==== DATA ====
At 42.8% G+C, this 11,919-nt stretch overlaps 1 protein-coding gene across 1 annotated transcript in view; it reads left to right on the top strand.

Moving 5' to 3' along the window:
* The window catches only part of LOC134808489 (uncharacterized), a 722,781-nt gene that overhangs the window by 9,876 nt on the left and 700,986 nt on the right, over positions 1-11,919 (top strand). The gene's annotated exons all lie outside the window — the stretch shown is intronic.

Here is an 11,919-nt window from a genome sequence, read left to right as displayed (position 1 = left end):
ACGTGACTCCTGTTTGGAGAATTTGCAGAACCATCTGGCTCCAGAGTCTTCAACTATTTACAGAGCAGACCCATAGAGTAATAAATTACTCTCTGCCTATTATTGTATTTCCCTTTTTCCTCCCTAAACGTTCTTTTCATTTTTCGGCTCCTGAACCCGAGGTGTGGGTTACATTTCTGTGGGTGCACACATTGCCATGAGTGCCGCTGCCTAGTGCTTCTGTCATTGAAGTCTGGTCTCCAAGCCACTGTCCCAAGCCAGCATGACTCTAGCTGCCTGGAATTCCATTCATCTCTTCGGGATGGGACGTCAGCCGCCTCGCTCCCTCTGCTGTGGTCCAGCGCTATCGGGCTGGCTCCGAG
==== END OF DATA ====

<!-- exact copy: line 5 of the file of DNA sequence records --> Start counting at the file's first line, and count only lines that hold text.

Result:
ACGTGACTCCTGTTTGGAGAATTTGCAGAACCATCTGGCTCCAGAGTCTTCAACTATTTACAGAGCAGACCCATAGAGTAATAAATTACTCTCTGCCTATTATTGTATTTCCCTTTTTCCTCCCTAAACGTTCTTTTCATTTTTCGGCTCCTGAACCCGAGGTGTGGGTTACATTTCTGTGGGTGCACACATTGCCATGAGTGCCGCTGCCTAGTGCTTCTGTCATTGAAGTCTGGTCTCCAAGCCACTGTCCCAAGCCAGCATGACTCTAGCTGCCTGGAATTCCATTCATCTCTTCGGGATGGGACGTCAGCCGCCTCGCTCCCTCTGCTGTGGTCCAGCGCTATCGGGCTGGCTCCGAG